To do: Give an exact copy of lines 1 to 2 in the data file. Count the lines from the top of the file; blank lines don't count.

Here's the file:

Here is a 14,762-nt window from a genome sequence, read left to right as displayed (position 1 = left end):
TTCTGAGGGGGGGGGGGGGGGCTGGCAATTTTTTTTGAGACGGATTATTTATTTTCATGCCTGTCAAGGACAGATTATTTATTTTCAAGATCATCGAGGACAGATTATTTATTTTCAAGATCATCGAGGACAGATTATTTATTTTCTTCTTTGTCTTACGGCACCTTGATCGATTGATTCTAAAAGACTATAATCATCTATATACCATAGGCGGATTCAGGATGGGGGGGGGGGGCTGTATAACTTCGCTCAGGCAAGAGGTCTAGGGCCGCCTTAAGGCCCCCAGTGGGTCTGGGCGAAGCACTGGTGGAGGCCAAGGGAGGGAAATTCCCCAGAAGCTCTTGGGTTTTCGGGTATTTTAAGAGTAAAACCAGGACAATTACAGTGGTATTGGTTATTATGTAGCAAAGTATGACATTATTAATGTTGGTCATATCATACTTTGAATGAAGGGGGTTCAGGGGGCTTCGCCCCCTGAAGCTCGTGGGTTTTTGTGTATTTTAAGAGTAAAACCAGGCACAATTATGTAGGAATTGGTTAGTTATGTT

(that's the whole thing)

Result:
Here is a 14,762-nt window from a genome sequence, read left to right as displayed (position 1 = left end):
TTCTGAGGGGGGGGGGGGGGGCTGGCAATTTTTTTTGAGACGGATTATTTATTTTCATGCCTGTCAAGGACAGATTATTTATTTTCAAGATCATCGAGGACAGATTATTTATTTTCAAGATCATCGAGGACAGATTATTTATTTTCTTCTTTGTCTTACGGCACCTTGATCGATTGATTCTAAAAGACTATAATCATCTATATACCATAGGCGGATTCAGGATGGGGGGGGGGGGCTGTATAACTTCGCTCAGGCAAGAGGTCTAGGGCCGCCTTAAGGCCCCCAGTGGGTCTGGGCGAAGCACTGGTGGAGGCCAAGGGAGGGAAATTCCCCAGAAGCTCTTGGGTTTTCGGGTATTTTAAGAGTAAAACCAGGACAATTACAGTGGTATTGGTTATTATGTAGCAAAGTATGACATTATTAATGTTGGTCATATCATACTTTGAATGAAGGGGGTTCAGGGGGCTTCGCCCCCTGAAGCTCGTGGGTTTTTGTGTATTTTAAGAGTAAAACCAGGCACAATTATGTAGGAATTGGTTAGTTATGTT